How to reduce your sugar intake…
The biggest hurdle to reducing sugar is initially taste. Store bought processed foods all have an excessive amount of sugar (and salt) so our taste buds are used to more sweet flavours. Sugar is hidden in foods you wouldn’t think contain too much added sugar like crackers, condiments, peanut butter to name a few! When we eat this way our blood sugar levels are unstable and puts us on track for conditions like diabetes.
The way we start our day is especially important for setting the tone. I find if I eat something particularly sweet for breakfast, I am constantly craving that sweetness all day. Do you find that too? To help reduce sugar, start breakfast with unprocessed foods like fruit, fruit smoothies, whole grain bread, granola or oatmeal.
Add natural ingredients for sweeteners, like maple syrup and honey. Even fruit itself is sweet (bananas, pineapple, strawberries). Coconut has a natural sweetness, when added to trail mix or granola.
Try not to stock processed foods and sweets in your house. They are difficult to resist and if we keep these foods for treats, then an indulgence once in a while is ok compared to every day. Consider changing your definition of treat from store-bought chocolate chip cookies to a healthier homemade version. Keep them in the freezer so you have to defrost it before eating. If the temptation passes, keep it for another time.
Try roasting vegetables and eating as is or top them on a salad. The simple process of roasting vegetables brings out more flavour and sweetness. They start to caramelize and taste so delicious! Also make your own salad dressings to reduce sugar and oil content.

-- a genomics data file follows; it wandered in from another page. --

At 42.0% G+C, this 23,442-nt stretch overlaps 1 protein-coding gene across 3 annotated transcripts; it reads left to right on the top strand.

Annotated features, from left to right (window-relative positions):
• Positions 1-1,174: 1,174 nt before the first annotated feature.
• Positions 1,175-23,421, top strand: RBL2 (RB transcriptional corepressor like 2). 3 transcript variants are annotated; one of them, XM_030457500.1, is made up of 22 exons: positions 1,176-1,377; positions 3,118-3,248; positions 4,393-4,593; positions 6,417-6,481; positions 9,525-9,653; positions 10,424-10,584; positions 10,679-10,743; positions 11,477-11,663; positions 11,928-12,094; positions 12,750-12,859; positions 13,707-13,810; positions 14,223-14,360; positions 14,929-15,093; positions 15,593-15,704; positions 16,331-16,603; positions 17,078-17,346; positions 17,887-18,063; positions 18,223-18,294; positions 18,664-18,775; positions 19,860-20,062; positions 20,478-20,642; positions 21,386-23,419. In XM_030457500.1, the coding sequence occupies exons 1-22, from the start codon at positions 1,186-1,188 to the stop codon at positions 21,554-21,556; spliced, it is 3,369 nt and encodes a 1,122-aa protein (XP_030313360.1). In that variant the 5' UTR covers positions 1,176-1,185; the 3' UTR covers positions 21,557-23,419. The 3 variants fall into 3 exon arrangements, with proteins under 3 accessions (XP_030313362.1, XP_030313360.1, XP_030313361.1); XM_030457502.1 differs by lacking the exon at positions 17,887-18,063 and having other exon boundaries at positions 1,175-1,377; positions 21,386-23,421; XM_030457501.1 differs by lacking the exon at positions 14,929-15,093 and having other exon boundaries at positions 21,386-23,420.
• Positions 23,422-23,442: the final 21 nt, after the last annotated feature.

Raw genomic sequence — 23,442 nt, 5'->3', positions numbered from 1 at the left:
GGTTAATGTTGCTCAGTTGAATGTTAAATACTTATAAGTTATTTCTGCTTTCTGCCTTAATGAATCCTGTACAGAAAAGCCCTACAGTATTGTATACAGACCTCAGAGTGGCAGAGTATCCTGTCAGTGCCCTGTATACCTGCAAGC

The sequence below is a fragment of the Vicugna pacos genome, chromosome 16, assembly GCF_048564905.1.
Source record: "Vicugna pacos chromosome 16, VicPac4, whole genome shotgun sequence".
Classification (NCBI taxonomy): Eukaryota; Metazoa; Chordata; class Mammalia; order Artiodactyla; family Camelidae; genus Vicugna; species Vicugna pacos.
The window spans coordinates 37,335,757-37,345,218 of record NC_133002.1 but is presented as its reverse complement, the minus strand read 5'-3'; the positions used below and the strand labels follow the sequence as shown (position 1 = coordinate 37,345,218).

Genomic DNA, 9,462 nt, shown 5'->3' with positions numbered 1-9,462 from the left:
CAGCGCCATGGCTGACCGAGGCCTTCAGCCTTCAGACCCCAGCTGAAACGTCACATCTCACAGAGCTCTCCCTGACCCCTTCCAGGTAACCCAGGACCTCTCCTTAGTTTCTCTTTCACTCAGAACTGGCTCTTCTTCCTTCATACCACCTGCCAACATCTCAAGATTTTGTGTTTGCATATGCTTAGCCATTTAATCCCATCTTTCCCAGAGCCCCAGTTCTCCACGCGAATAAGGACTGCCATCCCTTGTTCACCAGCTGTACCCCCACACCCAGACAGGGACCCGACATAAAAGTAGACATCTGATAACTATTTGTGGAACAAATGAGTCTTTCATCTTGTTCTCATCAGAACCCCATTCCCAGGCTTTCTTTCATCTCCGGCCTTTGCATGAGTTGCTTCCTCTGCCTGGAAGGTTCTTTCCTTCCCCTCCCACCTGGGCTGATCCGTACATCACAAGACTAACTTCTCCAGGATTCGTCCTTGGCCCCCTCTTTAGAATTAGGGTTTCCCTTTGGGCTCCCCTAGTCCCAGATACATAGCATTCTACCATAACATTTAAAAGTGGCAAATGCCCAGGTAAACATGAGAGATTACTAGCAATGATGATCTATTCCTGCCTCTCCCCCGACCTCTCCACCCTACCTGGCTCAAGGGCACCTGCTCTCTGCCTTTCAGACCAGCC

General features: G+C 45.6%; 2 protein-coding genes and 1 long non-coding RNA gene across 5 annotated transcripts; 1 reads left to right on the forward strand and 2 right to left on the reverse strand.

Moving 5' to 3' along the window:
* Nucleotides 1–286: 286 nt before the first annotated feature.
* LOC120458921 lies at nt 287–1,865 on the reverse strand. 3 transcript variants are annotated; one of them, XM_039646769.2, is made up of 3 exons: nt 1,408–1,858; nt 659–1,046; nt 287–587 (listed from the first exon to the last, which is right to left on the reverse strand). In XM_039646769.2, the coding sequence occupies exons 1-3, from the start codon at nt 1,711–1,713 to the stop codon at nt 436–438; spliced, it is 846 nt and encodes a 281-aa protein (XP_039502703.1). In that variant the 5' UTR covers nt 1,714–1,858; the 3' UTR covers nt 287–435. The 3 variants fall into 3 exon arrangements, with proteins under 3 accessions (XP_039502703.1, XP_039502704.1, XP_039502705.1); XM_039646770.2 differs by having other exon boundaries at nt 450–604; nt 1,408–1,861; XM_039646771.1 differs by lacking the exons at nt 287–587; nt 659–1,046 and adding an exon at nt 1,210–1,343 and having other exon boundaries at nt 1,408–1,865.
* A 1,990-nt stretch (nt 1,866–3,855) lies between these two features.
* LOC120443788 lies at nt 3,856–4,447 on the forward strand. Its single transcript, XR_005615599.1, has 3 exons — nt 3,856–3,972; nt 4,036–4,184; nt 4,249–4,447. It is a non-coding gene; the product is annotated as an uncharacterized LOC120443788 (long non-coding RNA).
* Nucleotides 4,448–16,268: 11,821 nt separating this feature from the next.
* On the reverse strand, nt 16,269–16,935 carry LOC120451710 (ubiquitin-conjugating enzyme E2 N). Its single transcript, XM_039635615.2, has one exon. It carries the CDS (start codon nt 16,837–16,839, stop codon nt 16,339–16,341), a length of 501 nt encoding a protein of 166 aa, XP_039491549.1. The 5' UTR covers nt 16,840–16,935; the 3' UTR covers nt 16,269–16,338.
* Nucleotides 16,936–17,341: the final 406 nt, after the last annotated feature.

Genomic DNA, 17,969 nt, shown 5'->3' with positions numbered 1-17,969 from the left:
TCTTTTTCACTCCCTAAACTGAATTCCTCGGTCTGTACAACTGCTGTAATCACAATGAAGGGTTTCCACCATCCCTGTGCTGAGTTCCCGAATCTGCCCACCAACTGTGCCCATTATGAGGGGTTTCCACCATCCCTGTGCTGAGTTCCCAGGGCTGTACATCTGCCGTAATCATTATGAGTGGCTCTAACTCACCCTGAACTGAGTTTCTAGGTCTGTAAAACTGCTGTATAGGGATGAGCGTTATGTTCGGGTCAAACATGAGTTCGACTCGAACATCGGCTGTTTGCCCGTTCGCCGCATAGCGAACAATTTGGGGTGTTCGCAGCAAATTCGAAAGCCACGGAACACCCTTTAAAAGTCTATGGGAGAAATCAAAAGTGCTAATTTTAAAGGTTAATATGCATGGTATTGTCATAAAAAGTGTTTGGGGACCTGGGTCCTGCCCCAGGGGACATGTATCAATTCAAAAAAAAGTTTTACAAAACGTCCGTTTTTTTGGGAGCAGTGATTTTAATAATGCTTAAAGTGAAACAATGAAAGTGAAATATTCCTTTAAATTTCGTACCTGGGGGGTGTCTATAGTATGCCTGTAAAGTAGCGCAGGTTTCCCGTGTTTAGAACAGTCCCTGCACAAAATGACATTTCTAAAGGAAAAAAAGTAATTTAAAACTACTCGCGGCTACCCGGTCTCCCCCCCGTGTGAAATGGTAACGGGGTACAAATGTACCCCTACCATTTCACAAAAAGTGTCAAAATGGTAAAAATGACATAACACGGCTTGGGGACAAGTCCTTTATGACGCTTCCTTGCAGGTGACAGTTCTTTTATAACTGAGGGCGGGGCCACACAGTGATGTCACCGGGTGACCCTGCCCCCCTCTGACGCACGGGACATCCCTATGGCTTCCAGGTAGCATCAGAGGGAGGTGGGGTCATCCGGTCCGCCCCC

Be careful with beverages. Fruit juices and pop all contain a lot of sugar and most of us don’t take those extra calories into account. Instead drink flavoured water or herbal teas.
Lastly balance the sweetness with fibre. Fibre slows the absorption of sugar into your bloodstream giving your liver more time to deal with the calories. You can do this by adding nuts and seeds (like ground flax) and focus on sweets that involve fresh fruit that has its own fibre.
Once you more aware of added sugar in foods, your taste buds will change and you will start to appreciate foods in a more natural state, as they were meant to be eaten. Flavour can be added without the extra sugar.
How did you reduce your sugar intake?
Please let me know if the comment section below…
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